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Author Daniel Tyler discusses the contributions he has submitted to the National Baptist Convention. He requests that Dr. King send him information on how to assist the cause of voter registration.
Mr. Fields requests advance text of remarks Dr. King is to give at the Twenty-second Freedom House Anniversary Dinner. The Freedom House Dinner receives major attention from the media and boasts a guest list of influential opinion makers.
A. William Loos expresses his agreement with the actions of the recipient, James Farmer, which lead to the reconsideration of a vote to remove United States troops from Vietnam.
K. Natwar Singh requests an appearance by Dr. King for the upcoming non-profit event honoring the late Prime Minister of India, Pandit Jawaharlal Nehru. With the publication of the memorial, Singh requests that Dr. King also write a tribute. Attached to the letter is an example entitled "I Too Have Seen."
This document drafts a set of intentions aimed at improving communities in America and uplifting individuals out of poverty. Proposed fundamental goals of achieving this include, a secure and adequate income, a proportionate share of decision making power, and access to the full range of human services.
Mr. Cook, legislative assisant to Senator Hartke of Indiana, thanks Dr. King for his recent letter lauding Senator Hartke for supporting the Civil Rights Act of 1964. Cook also recalls his and Dr. King's experience at Boston University.
In this letter, Standford University Professor of Sociology, St. Clair Drake, discusses his interest in launching a co-operative movement to aid the Negro people. Professor St. Clair Drake also mentions an enclosed newspaper.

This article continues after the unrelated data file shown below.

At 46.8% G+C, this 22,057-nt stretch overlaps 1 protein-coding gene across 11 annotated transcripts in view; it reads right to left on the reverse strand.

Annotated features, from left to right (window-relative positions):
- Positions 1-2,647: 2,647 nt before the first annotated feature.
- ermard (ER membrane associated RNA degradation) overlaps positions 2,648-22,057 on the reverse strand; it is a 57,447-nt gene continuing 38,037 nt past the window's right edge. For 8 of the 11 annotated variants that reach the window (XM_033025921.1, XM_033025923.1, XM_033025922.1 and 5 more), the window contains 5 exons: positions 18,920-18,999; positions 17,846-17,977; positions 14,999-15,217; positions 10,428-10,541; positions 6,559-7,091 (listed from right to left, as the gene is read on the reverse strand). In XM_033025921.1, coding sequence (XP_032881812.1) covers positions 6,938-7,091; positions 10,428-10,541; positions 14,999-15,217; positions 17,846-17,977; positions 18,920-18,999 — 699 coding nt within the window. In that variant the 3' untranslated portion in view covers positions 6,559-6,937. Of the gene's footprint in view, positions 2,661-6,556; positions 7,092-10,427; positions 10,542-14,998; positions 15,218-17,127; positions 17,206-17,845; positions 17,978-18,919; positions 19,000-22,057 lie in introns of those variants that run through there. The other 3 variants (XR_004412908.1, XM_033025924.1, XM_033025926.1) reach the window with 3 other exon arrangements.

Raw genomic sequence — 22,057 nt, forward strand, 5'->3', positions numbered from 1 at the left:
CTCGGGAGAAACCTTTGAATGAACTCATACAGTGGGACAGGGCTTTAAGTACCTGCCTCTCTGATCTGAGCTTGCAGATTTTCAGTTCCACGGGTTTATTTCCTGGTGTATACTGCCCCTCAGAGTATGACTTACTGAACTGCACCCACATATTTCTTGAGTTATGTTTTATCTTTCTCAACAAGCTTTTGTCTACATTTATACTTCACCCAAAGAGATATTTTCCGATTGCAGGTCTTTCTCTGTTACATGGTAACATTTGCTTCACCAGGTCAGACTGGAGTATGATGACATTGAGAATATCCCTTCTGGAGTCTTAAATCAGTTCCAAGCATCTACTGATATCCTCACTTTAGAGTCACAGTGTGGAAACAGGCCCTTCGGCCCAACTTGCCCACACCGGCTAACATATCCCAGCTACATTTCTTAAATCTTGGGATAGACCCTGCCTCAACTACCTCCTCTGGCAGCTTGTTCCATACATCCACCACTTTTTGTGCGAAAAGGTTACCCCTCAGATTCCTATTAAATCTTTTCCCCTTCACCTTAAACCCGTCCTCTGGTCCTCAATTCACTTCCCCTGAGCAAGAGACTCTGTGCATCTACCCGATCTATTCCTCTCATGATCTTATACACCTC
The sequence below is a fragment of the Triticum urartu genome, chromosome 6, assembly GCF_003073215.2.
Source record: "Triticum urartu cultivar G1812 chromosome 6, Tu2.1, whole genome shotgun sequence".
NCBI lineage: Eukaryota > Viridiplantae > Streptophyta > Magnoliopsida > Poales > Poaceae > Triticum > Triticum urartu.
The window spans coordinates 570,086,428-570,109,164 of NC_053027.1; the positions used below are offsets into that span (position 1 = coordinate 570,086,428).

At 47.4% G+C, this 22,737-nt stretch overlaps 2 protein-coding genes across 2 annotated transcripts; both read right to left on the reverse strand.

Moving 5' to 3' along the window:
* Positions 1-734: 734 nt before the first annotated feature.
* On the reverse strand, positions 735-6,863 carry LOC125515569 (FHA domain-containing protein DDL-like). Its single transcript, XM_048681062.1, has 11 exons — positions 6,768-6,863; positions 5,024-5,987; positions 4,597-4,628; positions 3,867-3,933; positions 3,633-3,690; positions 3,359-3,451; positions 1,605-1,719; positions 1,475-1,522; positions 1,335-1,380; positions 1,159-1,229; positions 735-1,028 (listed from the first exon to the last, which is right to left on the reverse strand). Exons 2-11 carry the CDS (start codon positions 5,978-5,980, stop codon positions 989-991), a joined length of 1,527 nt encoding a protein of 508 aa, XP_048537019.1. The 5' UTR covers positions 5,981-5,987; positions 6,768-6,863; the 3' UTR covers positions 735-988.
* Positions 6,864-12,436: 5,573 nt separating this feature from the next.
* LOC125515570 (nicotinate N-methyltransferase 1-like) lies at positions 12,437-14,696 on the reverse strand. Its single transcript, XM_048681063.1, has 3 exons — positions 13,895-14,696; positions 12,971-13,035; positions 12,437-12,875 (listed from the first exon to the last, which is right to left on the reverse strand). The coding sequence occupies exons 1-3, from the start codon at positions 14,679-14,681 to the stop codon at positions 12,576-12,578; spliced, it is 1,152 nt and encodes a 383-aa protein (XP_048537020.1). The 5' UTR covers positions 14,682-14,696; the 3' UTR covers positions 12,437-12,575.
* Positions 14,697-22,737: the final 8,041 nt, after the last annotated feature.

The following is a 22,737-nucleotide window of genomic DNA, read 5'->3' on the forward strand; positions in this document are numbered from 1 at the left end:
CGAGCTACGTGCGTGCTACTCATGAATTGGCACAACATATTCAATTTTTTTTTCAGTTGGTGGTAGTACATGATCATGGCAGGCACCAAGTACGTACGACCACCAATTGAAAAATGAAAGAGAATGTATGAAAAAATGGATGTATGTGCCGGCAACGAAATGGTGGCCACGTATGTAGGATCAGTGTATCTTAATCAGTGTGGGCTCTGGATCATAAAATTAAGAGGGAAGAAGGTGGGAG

Dr. King sends this urgent request for protection to US Attorney General Nicholas Katzenbach. Negro citizens were brutalized while protesting the arrest of James Orange. Alabama State Troopers prevented protestors from seeking medical attention by refusing to allow them to leave Zion Methodist Church.
Dr. King addresses violations of First Amendment Rights in this statement regarding the events at Birmingham, Alabama in 1963.
Dr. Edwin Hoffman invites Dr. King to address the American Affairs Forum at West Virginia State College. Dr. Hoffman hopes Dr. King can take time from his very limited schedule to attend the college's convocation.
Mrs. Bryson introduces herself as a former neighbor of the King family on Auburn Avenue and recalls fond memories during those years. She compliments Dr. King "as a God sent preacher," and cites biblical scriptures for him to incorporate in his public speaking. Bryson states, teaching God's word "is what it is going to take to help this sin sick world we are living in."
This memorandum written by Lincoln Lynch, Associate Director of the Congress of Racial Equality (CORE), outlines proposed travel arrangements, speakers, workshop topics and entertainment for the upcoming National Convention.
Dr. King responds to an invitation to visit Oslo, Norway under the auspices of the Norwegian Fellowship in the fall of 1964. He informs Ms. Gulbrandsen that he cannot commit to accepting the invitation due to his uncertain schedule, but assures her that he will keep her invitation on file. However, Dr. King's handwritten notes found on the letter indicate that he was unable to accept the invitation.
This letter from Dr. King responded to a donation to the Southern Christian Leadership Conference from Mr. and Mrs. J. Parry Jones of Newton, Pennsylvania. Dr. King expressed deep appreciation on behalf of the multitudes who would benefit from the support.